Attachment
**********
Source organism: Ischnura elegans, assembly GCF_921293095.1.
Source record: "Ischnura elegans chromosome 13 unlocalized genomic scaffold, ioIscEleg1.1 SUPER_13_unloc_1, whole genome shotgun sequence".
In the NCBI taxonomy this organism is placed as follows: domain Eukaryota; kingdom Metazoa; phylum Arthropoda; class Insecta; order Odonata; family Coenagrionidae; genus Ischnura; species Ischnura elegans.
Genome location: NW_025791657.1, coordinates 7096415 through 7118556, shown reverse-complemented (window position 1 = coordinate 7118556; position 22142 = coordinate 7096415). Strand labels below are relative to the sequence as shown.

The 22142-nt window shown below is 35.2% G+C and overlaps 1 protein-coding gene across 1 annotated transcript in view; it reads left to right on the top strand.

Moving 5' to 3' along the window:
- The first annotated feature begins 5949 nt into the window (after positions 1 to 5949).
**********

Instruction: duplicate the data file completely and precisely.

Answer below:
Source organism: Ischnura elegans, assembly GCF_921293095.1.
Source record: "Ischnura elegans chromosome 13 unlocalized genomic scaffold, ioIscEleg1.1 SUPER_13_unloc_1, whole genome shotgun sequence".
In the NCBI taxonomy this organism is placed as follows: domain Eukaryota; kingdom Metazoa; phylum Arthropoda; class Insecta; order Odonata; family Coenagrionidae; genus Ischnura; species Ischnura elegans.
Genome location: NW_025791657.1, coordinates 7096415 through 7118556, shown reverse-complemented (window position 1 = coordinate 7118556; position 22142 = coordinate 7096415). Strand labels below are relative to the sequence as shown.

The 22142-nt window shown below is 35.2% G+C and overlaps 1 protein-coding gene across 1 annotated transcript in view; it reads left to right on the top strand.

Moving 5' to 3' along the window:
- The first annotated feature begins 5949 nt into the window (after positions 1 to 5949).